echo ‘<p>’ . $taxonomy->name . ‘</p>’;

Displaying Custom Taxonomy Items as Tag Cloud

You can create custom taxonomies to be hierarchal or non hierarchal. The hierarchal taxonomies act like categories where you can create a parent item and place child items under it. Non-Heirarchal taxomies act like tags with no way to create a parent or child item. No matter which one you choose you can still display your custom taxonomy in a tag cloud using the wp_tag_cloud function, as shown below:

wp_tag_cloud( array( ‘taxonomy’ => ‘genre’ ) );

Templating Custom Taxonomies

You can create templates for your custom taxonomies as well as items in your custom taxonomy in the following format:

  • taxonomy-{taxonomy}.php -> taxonomy-genre.php
  • taxonomy-{taxonomy}-{taxonomy-item}.php -> taxonomy-genre-drama.php
  • taxonomy.php -> template to handle all custom taxonomies

By default, WordPress will use archive.php for items in the taxonomy as well as the custom taxonomy itself.

Custom Taxonomies to Create a Customized WordPress CMS

Custom taxonomies, along with Custom Post Type and other WordPress features, provide WordPress developers and website owners a complete set of tools and framework to create customized applications based on WordPress. Many WordPress developers are using Taxonomies to create feature rich WordPress solutions, targeting clients with specific needs.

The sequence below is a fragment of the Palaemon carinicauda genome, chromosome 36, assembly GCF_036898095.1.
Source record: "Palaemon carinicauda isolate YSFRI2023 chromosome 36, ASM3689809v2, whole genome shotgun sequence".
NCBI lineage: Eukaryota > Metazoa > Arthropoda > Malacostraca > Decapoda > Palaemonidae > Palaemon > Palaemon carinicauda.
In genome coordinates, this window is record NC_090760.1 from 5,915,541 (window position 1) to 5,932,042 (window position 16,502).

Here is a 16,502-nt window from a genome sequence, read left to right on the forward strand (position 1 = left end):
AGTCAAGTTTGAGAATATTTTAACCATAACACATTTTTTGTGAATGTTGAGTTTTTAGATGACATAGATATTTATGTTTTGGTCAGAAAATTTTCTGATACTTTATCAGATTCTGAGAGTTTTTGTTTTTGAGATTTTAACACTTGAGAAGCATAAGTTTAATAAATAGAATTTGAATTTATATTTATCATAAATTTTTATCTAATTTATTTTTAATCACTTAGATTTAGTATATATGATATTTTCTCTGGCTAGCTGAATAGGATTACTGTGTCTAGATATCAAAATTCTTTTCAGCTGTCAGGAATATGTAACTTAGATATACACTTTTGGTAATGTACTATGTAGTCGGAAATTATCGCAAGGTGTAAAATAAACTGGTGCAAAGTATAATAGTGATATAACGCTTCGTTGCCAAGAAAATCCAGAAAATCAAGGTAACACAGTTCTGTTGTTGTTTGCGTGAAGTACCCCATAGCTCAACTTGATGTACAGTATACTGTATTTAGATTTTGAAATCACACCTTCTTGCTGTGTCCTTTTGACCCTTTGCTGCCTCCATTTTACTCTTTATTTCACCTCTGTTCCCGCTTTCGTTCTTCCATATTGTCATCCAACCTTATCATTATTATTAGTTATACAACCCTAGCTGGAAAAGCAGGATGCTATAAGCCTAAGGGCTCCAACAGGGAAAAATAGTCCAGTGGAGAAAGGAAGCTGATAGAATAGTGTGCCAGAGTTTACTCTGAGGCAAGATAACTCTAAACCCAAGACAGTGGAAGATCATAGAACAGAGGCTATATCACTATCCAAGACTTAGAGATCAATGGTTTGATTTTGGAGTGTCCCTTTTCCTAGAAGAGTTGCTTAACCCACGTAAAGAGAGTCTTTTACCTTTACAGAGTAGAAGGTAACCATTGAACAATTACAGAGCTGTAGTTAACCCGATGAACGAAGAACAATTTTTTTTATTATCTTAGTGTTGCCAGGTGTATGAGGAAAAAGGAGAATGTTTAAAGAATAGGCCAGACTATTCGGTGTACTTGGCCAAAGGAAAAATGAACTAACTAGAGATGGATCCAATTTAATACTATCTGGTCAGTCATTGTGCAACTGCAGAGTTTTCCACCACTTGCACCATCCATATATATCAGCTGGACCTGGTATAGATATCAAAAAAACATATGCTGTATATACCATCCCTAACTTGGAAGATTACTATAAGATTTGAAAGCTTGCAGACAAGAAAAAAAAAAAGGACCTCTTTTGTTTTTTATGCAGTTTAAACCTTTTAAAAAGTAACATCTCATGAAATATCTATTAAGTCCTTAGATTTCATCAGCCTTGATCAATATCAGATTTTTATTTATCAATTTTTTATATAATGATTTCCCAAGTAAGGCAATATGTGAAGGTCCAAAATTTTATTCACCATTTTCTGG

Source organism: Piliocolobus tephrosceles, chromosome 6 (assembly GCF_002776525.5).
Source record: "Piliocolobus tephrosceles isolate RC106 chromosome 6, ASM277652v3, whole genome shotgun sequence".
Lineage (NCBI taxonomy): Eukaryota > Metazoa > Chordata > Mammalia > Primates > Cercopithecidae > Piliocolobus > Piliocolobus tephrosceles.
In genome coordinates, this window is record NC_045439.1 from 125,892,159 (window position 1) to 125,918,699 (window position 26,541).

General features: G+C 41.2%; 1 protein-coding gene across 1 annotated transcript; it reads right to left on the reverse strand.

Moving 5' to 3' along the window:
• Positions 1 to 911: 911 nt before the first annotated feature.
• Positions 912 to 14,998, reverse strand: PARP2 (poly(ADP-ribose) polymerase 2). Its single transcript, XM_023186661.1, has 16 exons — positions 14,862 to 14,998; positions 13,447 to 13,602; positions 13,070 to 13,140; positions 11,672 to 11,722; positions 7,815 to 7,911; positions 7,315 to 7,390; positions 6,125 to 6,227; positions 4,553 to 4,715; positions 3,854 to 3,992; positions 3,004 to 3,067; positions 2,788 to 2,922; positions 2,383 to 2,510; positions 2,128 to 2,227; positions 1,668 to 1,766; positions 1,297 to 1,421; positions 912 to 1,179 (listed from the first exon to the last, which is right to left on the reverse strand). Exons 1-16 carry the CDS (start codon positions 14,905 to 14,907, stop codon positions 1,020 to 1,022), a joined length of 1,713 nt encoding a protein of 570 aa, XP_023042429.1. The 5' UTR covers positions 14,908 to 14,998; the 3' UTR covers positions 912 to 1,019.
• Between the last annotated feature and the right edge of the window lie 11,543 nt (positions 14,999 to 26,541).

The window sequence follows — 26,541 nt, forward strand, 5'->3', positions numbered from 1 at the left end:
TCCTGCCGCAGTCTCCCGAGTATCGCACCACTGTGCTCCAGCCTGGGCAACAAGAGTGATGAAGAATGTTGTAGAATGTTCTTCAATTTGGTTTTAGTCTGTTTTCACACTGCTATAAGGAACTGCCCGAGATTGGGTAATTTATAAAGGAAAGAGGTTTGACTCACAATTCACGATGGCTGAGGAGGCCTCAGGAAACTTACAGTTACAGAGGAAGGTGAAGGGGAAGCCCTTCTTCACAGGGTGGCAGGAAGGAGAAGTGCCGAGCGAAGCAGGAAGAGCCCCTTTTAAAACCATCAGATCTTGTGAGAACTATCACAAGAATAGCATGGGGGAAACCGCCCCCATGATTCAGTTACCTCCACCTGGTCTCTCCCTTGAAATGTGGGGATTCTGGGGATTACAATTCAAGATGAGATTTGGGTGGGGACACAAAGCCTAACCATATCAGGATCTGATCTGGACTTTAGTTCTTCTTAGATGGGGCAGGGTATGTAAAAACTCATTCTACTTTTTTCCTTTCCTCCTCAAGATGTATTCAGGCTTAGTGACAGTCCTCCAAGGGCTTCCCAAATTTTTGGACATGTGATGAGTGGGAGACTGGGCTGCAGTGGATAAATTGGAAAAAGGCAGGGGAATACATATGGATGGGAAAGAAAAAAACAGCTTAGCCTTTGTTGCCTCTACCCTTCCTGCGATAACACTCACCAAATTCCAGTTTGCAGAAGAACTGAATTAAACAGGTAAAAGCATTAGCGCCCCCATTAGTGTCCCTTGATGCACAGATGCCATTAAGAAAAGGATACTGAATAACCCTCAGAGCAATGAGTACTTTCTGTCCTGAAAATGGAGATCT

WordPress Ecommerce themes are a fine example of WordPress development taking full advantage of these features. These ecommerce themes use custom taxonomies and custom post types for product listings, grouping items, creating an interface that allows theme users to add products instead of posts. There are also now many “app themes” which make extensive use of post types an taxonomies to create rich CMSs tailored to specific uses.


Functionality Plugin ?

Another thing to note, although in our examples we have placed the code in a theme functions.php file – this ties the data down to a specific theme, so if you change themes the data will not be carried over. This may not matter for highly custom websites but if you anticipate the data being required after a change of themes then it makes more sense to place it in a functionality plugin.